There is no agreed upon date or place for the beginning of modern Jewish history. Modernity came to the Jews at different times in different places. Recently, historians in their periodization of Jewish history have come to refer to this gradual process as the “early modern” period.
Most scholars agree that modern times are signaled by the appearance of certain new characteristics of individual and communal Jewish life. However, they have long debated which factors specifically–emancipation and liberalism? Zionism? Mass migration? Science? Capitalism? Population increase? Improved inter-group relations?–were determinative.
Scholar Gershom Scholem offers the earliest date for the beginning of modern Jewish history: 1492. Scholem argues that the expulsion of the Jews from Spain led to an increased interest in kabbalistic redemption, an interest that provoked deviations from halacha (traditional Jewish law and practice), including Sabbateanism, that signaled the collapse of rabbinic authority.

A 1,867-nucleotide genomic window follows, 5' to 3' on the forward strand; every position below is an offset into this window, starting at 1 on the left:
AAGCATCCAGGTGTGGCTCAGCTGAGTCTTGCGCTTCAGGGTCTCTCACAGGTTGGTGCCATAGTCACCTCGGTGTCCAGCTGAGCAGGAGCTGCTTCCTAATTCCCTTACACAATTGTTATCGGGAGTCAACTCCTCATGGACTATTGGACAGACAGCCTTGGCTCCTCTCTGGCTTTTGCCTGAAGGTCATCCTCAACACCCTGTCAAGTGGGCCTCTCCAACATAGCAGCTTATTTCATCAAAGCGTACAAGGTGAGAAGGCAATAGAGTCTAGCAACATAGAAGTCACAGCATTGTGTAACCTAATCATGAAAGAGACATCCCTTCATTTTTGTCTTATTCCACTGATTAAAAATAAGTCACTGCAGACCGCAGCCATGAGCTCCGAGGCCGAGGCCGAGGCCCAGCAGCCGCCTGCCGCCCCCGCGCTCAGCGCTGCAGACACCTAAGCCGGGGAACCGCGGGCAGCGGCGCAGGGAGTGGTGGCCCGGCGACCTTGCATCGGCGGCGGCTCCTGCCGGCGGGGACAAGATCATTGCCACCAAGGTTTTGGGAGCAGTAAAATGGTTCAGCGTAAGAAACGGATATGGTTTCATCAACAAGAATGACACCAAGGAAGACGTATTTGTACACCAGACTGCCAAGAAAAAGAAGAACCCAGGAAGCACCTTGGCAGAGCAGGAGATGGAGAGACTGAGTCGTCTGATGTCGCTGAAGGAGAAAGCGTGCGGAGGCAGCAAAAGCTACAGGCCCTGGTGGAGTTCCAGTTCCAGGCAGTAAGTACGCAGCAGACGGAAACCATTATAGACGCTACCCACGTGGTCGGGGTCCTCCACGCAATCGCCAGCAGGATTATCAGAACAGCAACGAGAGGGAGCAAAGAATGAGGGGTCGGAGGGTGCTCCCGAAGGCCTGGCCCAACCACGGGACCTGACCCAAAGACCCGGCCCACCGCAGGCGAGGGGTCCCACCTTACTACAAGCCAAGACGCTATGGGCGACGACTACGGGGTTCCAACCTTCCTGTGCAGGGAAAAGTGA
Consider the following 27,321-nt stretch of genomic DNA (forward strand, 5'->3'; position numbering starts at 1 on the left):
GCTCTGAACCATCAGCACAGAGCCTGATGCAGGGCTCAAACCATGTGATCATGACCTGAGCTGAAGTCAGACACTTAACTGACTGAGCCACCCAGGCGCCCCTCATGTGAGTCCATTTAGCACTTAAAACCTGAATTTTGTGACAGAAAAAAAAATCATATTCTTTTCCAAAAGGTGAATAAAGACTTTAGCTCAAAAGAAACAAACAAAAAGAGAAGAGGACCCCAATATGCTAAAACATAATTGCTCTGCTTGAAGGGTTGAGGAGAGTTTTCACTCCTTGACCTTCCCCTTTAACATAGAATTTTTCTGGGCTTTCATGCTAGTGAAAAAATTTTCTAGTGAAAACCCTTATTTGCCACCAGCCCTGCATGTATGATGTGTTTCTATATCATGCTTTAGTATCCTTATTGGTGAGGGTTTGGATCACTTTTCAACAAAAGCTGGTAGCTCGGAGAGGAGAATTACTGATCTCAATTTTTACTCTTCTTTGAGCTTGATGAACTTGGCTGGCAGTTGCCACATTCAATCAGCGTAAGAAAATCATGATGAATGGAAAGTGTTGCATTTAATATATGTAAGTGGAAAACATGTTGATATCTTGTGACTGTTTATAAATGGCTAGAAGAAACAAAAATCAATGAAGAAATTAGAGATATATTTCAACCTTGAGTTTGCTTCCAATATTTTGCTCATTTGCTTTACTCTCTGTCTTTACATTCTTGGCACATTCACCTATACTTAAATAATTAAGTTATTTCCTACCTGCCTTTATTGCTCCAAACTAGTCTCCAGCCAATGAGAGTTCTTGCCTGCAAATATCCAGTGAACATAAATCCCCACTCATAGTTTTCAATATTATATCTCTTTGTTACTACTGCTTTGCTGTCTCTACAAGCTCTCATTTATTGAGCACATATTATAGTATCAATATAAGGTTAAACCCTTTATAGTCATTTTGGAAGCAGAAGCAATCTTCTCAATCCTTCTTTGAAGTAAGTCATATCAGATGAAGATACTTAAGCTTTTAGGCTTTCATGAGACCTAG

According to Scholem, Hasidism emerged in the 18th century as a movement which aimed to make this mysticism accessible to the masses, thus providing an alternative community with alternative authority, the Rebbe. The Rebbe–so called to distinguish him from the traditional community rabbi, the Rav–was the local hasidic religious leader, believed to have supernatural powers including a direct link to the divine world.
Historian Jacob Katz agrees with Scholem’s assessment of Hasidism, but adds another ingredient he feels was crucial to the process of modernization: the Haskalah, the Jewish Enlightenment. The Haskalah offered a vision of the future that included educational, social and economic change, and a neutral society in which people of all faiths and backgrounds could freely mix.
Jonathan Israel argues that mercantilism, an approach that advocates the deliberate pursuit of the economic interests of the state, irrespective of claims of existing law, privilege, tradition, and religion, signals the beginning of modernity
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